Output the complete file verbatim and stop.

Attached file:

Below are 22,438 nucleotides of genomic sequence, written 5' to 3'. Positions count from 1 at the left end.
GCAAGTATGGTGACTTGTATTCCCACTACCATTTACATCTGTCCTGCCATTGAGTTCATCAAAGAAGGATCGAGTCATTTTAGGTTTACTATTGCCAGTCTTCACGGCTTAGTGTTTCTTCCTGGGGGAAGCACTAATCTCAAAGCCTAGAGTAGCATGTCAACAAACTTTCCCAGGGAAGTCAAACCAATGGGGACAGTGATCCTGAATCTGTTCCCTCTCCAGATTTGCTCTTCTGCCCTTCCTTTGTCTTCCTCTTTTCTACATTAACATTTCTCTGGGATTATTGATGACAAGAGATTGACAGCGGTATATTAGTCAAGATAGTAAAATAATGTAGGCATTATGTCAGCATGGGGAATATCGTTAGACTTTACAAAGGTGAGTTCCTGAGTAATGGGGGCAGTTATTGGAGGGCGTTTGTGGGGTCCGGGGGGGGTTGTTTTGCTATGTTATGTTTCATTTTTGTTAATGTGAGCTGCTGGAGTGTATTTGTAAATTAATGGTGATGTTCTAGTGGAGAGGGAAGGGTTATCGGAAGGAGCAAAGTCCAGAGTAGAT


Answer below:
Below are 22,438 nucleotides of genomic sequence, written 5' to 3'. Positions count from 1 at the left end.
GCAAGTATGGTGACTTGTATTCCCACTACCATTTACATCTGTCCTGCCATTGAGTTCATCAAAGAAGGATCGAGTCATTTTAGGTTTACTATTGCCAGTCTTCACGGCTTAGTGTTTCTTCCTGGGGGAAGCACTAATCTCAAAGCCTAGAGTAGCATGTCAACAAACTTTCCCAGGGAAGTCAAACCAATGGGGACAGTGATCCTGAATCTGTTCCCTCTCCAGATTTGCTCTTCTGCCCTTCCTTTGTCTTCCTCTTTTCTACATTAACATTTCTCTGGGATTATTGATGACAAGAGATTGACAGCGGTATATTAGTCAAGATAGTAAAATAATGTAGGCATTATGTCAGCATGGGGAATATCGTTAGACTTTACAAAGGTGAGTTCCTGAGTAATGGGGGCAGTTATTGGAGGGCGTTTGTGGGGTCCGGGGGGGGTTGTTTTGCTATGTTATGTTTCATTTTTGTTAATGTGAGCTGCTGGAGTGTATTTGTAAATTAATGGTGATGTTCTAGTGGAGAGGGAAGGGTTATCGGAAGGAGCAAAGTCCAGAGTAGAT